The head of the Senate Environment Committee on Wednesday said the Bush administration should immediately act to reduce heat-trapping greenhouse gases from automobiles, after the Supreme Court affirmed its authority earlier this month.
Sen. Barbara Boxer, California Democrat, said the Environmental Protection Agency should also write new regulations to curb carbon dioxide emissions from coal-burning power plants — which emit the lion’s share, or 40 percent, of U.S. carbon dioxide. Cars emit about a third of the U.S. total.
In a landmark decision, the top U.S. court ruled this month that the EPA has the authority under the federal Clean Air Act to regulate greenhouse gases from vehicles.
“The EPA has no excuse anymore,” Boxer told reporters at the National Press Club. EPA Administrator Stephen Johnson “can do this yesterday,” she added.
“Administrator Johnson and the Bush administration take seriously the challenge of global climate change and are discussing actions to address the Supreme Court’s decision,” agency spokeswoman Jennifer Wood said.
The United States, the world’s top emitter of heat-trapping gases, has spent $35 billion on climate change measures since 2001, more than any other nation.
President Bush opposes mandatory limits on emissions, saying they would harm the economy. Instead, Bush has set a goal of reducing the intensity of emissions — as measured versus economic growth — by 18 percent by 2012.
According to EPA data released this week, carbon dioxide emissions rose by 16 percent between 1990 and 2005 to 7.26 billion metric tons. The U.S. economy grew by 55 percent over the same period.
EPA chief to testify
Johnson will be in the hot seat on April 24, when he will testify before Boxer’s committee.
“I will challenge him to use the power EPA has had all along to address global warming, and has refused to use,” Boxer said. “The Supreme Court has left this administration with no excuses for further delay.”
Boxer wants to cap and eventually reduce carbon dioxide emissions by at least 80 percent below 1990 levels by 2050, with the aim of keeping the Earth’s temperature from rising less than 2 degrees Fahrenheit.
But Boxer was mum on when she might call for a full Senate vote on legislation. “Whenever I have the votes for strong global warming bills, I will get them to the Senate floor,” she said.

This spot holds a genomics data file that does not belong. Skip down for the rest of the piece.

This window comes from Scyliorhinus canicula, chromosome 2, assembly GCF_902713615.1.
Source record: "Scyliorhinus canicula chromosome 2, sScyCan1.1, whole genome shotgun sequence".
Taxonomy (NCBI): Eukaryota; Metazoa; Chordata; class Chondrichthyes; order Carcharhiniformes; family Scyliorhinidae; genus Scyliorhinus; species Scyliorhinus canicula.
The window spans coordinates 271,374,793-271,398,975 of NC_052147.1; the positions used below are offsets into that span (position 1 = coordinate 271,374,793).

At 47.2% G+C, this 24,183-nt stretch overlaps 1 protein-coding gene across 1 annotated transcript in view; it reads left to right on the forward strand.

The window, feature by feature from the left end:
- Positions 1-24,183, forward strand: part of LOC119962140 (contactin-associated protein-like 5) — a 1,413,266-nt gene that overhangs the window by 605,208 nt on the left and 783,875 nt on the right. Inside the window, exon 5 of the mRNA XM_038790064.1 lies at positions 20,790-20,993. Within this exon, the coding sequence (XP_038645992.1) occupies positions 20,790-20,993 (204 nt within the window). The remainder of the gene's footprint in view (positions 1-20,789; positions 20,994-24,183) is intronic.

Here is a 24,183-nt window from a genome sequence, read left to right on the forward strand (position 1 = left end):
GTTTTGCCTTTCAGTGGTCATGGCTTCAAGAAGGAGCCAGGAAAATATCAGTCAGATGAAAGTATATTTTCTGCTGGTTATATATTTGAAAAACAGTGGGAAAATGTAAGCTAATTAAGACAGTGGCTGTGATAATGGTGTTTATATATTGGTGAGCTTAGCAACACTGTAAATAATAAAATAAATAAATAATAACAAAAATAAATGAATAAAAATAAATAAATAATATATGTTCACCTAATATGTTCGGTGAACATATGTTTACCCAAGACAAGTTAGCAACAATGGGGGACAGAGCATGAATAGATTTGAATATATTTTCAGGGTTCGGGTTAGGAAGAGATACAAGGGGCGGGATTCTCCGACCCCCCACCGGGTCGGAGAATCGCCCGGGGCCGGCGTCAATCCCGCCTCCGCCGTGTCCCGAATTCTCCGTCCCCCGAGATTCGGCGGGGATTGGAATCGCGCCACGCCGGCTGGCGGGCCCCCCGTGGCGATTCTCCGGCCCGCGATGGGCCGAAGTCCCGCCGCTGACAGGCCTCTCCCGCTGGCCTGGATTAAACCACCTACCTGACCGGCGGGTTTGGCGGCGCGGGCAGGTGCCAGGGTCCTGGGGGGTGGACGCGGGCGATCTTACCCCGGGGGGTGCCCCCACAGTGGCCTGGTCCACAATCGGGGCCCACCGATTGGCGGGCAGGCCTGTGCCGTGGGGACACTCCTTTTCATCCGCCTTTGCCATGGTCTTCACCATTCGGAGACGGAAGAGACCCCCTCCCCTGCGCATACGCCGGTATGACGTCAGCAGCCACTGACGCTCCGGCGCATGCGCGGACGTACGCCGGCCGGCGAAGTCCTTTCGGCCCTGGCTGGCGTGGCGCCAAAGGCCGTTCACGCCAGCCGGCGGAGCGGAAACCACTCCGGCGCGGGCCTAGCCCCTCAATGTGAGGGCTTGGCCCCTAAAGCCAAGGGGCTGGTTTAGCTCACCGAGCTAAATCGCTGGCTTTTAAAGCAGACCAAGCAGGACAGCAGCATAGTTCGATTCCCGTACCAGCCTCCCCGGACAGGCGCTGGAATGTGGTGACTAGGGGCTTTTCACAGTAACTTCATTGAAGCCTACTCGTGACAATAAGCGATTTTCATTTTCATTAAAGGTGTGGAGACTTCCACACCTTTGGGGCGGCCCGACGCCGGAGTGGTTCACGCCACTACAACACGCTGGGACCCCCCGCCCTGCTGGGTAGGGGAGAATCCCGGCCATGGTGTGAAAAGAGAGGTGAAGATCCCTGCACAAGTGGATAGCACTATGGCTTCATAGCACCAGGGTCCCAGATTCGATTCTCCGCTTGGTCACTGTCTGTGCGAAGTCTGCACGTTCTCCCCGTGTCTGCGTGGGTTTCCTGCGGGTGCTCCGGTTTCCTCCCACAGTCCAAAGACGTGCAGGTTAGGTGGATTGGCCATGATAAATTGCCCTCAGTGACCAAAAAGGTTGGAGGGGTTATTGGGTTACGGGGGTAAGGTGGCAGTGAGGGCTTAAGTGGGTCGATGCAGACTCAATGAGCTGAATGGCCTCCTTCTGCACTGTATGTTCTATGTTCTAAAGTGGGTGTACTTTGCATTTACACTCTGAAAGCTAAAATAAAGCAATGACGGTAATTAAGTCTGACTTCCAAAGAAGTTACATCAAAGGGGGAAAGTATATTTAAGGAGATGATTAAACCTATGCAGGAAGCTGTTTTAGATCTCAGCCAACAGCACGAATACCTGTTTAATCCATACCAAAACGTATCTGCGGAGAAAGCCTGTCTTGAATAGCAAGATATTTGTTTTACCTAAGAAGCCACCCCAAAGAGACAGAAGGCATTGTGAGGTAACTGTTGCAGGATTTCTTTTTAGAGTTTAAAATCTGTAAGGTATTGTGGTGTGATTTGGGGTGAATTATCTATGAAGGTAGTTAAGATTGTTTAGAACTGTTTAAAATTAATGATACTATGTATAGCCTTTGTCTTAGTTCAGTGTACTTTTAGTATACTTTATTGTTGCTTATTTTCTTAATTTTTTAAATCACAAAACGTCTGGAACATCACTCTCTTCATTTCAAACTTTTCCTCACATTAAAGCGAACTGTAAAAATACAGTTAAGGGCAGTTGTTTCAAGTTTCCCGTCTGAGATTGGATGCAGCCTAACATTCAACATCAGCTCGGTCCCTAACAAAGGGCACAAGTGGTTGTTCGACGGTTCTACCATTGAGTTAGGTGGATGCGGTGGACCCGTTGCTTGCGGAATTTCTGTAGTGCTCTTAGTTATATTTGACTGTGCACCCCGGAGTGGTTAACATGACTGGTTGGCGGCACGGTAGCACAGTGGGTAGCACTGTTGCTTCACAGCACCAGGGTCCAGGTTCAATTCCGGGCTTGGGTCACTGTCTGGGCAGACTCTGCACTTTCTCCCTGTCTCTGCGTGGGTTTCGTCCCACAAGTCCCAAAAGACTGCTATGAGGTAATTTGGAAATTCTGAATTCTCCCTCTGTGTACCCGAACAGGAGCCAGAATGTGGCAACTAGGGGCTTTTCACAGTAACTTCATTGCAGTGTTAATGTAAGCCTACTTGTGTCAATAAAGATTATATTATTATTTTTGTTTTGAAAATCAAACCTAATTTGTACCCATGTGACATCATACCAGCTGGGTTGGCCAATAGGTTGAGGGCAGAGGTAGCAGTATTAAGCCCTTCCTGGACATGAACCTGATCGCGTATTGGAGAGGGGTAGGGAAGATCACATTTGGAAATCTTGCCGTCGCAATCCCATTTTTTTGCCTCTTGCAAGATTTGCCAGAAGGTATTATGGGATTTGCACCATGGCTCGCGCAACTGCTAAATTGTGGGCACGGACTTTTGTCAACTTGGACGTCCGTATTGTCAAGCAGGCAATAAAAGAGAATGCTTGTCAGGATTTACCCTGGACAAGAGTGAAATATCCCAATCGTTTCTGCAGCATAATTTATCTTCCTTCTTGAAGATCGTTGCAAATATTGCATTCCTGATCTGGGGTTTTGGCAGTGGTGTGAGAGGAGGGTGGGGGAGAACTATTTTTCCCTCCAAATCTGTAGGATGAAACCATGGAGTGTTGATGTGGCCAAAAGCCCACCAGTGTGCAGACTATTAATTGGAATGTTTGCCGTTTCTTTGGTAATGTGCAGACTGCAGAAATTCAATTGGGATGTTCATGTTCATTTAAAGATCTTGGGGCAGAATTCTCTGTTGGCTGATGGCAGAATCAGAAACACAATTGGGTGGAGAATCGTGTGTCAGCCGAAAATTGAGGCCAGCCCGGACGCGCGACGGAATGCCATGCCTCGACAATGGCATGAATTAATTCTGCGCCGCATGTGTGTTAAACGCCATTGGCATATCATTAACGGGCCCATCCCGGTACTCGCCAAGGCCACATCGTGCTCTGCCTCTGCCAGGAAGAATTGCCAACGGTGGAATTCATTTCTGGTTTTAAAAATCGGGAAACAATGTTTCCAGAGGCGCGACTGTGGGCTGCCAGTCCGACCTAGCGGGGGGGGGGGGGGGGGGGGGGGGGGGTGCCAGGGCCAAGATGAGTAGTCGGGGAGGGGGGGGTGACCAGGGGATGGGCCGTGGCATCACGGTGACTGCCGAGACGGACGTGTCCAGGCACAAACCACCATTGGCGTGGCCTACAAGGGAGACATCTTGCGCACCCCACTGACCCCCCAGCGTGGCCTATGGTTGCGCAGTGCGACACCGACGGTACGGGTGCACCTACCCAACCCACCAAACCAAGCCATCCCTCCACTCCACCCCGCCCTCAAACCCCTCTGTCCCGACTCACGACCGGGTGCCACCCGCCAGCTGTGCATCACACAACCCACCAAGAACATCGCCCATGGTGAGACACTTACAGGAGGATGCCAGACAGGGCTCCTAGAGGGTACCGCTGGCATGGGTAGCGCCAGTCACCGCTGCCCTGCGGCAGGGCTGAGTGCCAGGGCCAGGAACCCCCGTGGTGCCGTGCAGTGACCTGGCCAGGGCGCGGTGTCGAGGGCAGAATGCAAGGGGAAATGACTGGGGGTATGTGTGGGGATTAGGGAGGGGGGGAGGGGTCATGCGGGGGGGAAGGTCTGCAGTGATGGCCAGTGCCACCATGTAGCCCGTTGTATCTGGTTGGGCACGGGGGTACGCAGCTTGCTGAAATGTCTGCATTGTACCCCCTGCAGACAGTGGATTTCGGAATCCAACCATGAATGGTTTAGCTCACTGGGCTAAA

On Thursday, Boxer said she will meet with Senate Democrats including Majority Leader Harry Reid to chart a course on climate change.
Also that day, Sen. Tom Carper, Delaware Democrat, and Lamar Alexander, Tennessee Republican, will introduce the Clean Air Planning Act of 2007, which would put first-ever caps on greenhouse gas emissions from power plants.
Action in the House
In the House Wednesday, Republicans made it clear they won't make things easy for Democrats trying to lay the groundwork for legislation on greenhouse gases and climate change.
At the first hearing of a special committee established by Speaker Nancy Pelosi to make the case for a bill, Republicans questioned efforts to paint global warming as a national security threat.
"Unfortunately, this debate hasn't been characterized by common sense. It's been characterized by extremism," said Wisconsin Rep. James Sensenbrenner, the senior Republican on the panel. "While this extremism hasn't done anything to produce effective solutions, it has created a lot of hot air, which hasn't been good for Congress' carbon footprint."
Sensenbrenner questioned "why global warming has suddenly become an issue of national defense" and afterward accused politicians and pundits of stoking children's fears.
Rep. Jay Inslee, D-Wash., said Sensenbrenner's remarks reveal also that "there's a lot of fear in Congress."
Democrats who favor mandatory limits on "greenhouse" gases hope to send a bill to President Bush before the 2008 election. Bush favors more research and voluntary measures to slow the gases' growth.
Longer list of concerns
The hearing was dominated by worries about global security and U.S. dependence on other countries for oil, rather than the usually cited climate change concerns: melting glaciers, rising sea levels and other threats from carbon dioxide and other warming gases that trap heat in the atmosphere like a greenhouse.
"It is a double threat, like Orthus, the monstrous two-headed hound of Greek mythology, with one head facing backwards and the other forwards," said Rep. Edward Markey, D-Mass., who chairs the new House Select Committee on Energy Independence and Global Warming.
"Our ever-rising oil dependence is directly attributable to a backwards-facing energy policy, while looking forward we can see the threat of rising temperatures and the subsequent increasing risk of natural and humanitarian disasters," he said.
The hearing coincided this week with first United Nations Security Council debate on climate change, where Britain argued that rising temperatures will spark global conflicts and developing nations countered that the issue wasn't worth the council's time debating.
A Virginia-based national security think tank warned this week that global warning gases pose a "serious threat" to U.S. national security. The report by The CNA Corporation was written by six retired admirals and five retired generals. It predicted worsening terrorism and fights involving the United States over dwindling natural resources that will result from a warming of the earth.
At the hearing Wednesday, Gordon Sullivan, a retired general who was the Army's chief of staff from 1991 to 1995, said global climate change "will be a significant threat to our national security and in a larger sense to life on earth as we know it to be."